• 8. Reference Information Operational Energy Legislation and Mandates SUPPORTING THE MISSION WITH OPERATIONAL ENERGY STRATEGY | MEASUREMENT | ANALYSIS | REDESIGN | TRANSFORMATION Statute/Guidance Description U.S. Code - Section 138c <ul><li>Establishes Assistant Secretary of Defense for Operational Energy Plans and Programs (ASD(OEPP)) as the principal advisor to the Secretary, Deputy Secretary of Defense, and the Undersecretary for Defense for Acquisition Technology and Logistics and the principal policy official within the senior management of the DoD regarding operational energy </li></ul>U.S. Forces – Afghanistan; Supporting the Mission with Operational Energy <ul><li>Establishes an office and provides direction to improve operational capabilities through changes in how Coalition Forces use energy </li></ul>2010 Quadrennial Defense Review <ul><li>Asserts that DoD will fully implement the Energy KPP and fully burdened cost of fuel (FBCF) methodologies required by the NDAA 2009 </li></ul>2009 National Defense Authorization Act <ul><li>Requires analysis and force planning processes to consider the requirements for, and vulnerability of, fuel logistics </li></ul><ul><li>Requires a fuel efficiency Key Performance Parameter (KPP) in the requirements development processes, for modification of existing or development of new systems </li></ul><ul><li>Requires that life-cycle cost analysis for new systems include a calculation of the fully burdened cost of fuel (FBCF) during the Analysis of Alternatives (AoA), and evaluation of alternatives in acquisition program design trades </li></ul>DoD Instruction 5000.02; Operation of the Defense Acquisition System <ul><li>Directs that AoAs assess alternative ways to improve energy efficiency </li></ul>Manual for Operations of the Joint Capabilities Integration and Development System: CJCSI 3170.01G <ul><li>Establishes Energy Efficiency as a new, selectively-applied KPP </li></ul>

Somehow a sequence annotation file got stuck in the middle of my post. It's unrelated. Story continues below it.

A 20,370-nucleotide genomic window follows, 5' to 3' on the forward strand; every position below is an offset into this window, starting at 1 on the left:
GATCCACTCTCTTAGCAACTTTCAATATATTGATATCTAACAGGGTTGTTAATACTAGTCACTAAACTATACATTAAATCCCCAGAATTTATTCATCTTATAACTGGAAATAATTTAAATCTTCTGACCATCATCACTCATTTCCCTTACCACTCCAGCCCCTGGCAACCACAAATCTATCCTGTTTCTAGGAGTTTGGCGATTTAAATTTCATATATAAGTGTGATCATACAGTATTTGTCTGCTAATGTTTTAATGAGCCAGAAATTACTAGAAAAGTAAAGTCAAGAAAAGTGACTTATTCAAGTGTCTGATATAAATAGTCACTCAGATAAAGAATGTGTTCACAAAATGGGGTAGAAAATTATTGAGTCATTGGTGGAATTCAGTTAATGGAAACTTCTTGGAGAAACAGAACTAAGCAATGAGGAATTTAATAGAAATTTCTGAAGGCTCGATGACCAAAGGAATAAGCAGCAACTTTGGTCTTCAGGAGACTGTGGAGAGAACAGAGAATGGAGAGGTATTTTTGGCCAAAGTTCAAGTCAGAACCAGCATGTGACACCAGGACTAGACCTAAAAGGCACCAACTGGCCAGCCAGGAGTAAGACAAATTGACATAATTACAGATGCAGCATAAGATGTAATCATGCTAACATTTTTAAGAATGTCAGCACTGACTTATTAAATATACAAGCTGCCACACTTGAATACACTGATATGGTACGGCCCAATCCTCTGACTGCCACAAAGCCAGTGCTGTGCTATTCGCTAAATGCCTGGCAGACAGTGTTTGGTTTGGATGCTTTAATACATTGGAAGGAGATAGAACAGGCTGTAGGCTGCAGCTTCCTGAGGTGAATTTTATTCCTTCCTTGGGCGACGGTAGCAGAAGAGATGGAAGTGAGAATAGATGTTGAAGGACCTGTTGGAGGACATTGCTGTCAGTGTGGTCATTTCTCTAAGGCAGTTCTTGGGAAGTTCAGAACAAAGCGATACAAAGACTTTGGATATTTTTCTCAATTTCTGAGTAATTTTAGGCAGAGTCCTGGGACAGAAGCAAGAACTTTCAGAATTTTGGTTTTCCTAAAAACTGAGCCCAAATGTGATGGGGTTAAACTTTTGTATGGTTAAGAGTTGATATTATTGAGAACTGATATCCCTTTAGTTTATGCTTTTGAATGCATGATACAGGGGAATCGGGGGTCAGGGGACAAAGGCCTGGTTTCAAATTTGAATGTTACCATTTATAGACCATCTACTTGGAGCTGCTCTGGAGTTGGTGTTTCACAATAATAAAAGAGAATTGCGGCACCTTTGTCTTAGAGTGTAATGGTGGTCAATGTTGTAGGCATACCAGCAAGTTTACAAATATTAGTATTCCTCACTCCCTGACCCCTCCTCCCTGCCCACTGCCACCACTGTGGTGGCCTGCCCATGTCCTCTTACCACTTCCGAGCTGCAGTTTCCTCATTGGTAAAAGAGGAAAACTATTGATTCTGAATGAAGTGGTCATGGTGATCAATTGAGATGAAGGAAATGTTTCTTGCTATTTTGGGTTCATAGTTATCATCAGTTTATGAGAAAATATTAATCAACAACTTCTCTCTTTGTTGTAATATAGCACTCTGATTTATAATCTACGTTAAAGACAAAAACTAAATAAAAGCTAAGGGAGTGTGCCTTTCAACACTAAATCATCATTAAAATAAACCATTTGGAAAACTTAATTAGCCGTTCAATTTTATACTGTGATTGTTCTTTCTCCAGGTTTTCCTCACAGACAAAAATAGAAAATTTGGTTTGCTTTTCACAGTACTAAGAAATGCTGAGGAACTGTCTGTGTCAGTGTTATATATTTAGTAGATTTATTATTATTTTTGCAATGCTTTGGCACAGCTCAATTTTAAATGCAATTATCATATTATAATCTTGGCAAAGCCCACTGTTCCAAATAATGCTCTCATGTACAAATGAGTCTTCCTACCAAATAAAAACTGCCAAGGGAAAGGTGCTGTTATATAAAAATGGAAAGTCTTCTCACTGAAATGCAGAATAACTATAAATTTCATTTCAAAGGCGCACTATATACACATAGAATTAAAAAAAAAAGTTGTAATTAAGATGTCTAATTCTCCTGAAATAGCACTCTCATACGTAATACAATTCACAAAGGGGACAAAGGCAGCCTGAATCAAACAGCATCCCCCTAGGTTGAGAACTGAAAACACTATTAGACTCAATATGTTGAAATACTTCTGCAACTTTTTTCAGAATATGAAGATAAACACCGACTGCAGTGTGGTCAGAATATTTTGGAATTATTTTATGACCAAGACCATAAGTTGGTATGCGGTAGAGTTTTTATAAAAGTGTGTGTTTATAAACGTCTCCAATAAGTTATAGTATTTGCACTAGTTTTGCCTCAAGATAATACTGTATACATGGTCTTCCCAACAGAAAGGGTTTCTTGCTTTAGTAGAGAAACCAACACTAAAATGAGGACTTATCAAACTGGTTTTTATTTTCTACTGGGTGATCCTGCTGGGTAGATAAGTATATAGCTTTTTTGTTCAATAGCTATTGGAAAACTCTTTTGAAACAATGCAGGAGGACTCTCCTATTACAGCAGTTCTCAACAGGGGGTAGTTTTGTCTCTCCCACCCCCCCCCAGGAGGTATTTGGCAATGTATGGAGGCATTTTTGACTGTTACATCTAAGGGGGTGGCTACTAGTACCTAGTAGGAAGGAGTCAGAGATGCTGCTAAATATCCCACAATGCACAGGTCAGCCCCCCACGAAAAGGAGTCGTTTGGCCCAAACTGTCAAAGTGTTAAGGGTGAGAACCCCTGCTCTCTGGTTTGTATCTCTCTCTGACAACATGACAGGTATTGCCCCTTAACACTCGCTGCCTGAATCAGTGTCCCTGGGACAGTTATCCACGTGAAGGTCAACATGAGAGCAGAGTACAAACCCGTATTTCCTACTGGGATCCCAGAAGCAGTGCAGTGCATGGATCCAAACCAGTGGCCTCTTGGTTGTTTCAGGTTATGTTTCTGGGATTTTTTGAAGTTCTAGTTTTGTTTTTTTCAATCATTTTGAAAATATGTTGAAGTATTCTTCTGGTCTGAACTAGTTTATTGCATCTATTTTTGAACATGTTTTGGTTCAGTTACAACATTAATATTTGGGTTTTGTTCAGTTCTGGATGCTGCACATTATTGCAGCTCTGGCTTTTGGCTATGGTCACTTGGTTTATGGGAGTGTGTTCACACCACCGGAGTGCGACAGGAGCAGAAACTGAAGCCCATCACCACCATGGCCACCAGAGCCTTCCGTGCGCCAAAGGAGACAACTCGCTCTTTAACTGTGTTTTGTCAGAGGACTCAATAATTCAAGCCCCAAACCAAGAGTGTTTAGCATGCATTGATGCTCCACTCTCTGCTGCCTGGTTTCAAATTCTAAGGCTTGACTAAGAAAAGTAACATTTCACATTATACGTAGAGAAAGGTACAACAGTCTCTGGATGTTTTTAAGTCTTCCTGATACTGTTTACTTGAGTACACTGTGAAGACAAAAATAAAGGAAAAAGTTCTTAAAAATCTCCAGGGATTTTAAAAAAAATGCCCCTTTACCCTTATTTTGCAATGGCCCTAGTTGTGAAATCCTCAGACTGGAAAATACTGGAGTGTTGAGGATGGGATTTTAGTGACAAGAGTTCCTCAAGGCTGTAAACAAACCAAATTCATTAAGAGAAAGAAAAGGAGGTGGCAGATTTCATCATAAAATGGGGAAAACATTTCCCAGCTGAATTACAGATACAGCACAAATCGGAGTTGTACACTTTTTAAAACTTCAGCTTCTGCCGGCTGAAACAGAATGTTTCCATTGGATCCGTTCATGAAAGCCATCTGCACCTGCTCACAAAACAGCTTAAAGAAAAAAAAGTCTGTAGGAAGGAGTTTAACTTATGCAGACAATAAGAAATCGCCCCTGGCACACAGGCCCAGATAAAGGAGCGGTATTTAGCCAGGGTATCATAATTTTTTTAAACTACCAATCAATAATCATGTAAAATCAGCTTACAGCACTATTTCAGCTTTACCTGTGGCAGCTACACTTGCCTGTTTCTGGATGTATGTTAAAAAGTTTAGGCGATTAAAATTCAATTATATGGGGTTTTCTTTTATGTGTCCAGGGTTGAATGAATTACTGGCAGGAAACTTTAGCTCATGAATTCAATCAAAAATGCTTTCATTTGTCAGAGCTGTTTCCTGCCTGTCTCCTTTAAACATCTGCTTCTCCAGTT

• 9. Reference Information Department of Defense Energy Consumption Department of Defense 93% BREAKDOWN OF THE FEDERAL GOVERNMENT’S SHARE OF OIL CONSUMPTION All Other Federal Government 7% Petroleum 680 trillion BTUs 77% OF TOTAL DEPARTMENT OF DEFENSE ENERGY USE BY SOURCE Electricity 101.1 trillion Natural gas 74.2 trillion Coal 16.2 trillion Renewables/other 9.1 trillion SUPPORTING THE MISSION WITH OPERATIONAL ENERGY STRATEGY | MEASUREMENT | ANALYSIS | REDESIGN | TRANSFORMATION
  • 10. W W W . H E R R E N A S S O C I A T E S . C O M